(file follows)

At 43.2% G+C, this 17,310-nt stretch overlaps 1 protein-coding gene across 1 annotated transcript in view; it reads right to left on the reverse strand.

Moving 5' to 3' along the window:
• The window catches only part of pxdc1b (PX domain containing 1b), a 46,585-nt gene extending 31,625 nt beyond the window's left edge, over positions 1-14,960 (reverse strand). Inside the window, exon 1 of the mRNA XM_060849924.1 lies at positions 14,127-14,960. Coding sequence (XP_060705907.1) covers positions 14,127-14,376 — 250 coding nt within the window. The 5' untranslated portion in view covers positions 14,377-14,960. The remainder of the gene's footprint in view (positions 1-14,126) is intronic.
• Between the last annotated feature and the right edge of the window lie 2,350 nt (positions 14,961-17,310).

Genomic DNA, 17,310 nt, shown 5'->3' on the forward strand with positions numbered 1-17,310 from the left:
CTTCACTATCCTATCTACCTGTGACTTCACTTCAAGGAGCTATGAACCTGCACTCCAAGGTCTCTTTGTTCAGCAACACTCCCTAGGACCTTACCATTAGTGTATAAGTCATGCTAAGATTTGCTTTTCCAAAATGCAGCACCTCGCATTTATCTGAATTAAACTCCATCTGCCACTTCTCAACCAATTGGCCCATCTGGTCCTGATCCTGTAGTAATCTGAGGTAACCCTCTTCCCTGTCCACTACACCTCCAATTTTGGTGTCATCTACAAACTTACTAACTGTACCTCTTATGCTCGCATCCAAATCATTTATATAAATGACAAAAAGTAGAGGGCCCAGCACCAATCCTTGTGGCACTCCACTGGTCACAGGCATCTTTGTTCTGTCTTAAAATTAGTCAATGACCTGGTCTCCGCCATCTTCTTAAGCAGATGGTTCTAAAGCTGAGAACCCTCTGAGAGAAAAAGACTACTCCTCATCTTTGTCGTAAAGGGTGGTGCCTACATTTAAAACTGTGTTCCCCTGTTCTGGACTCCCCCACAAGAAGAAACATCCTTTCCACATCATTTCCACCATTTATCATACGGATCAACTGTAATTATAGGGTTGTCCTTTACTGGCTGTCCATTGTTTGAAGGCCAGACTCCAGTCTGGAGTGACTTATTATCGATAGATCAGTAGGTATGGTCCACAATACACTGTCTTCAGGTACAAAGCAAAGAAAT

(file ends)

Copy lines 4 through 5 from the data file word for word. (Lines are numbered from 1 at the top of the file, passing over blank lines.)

• Between the last annotated feature and the right edge of the window lie 2,350 nt (positions 14,961-17,310).

Genomic DNA, 17,310 nt, shown 5'->3' on the forward strand with positions numbered 1-17,310 from the left: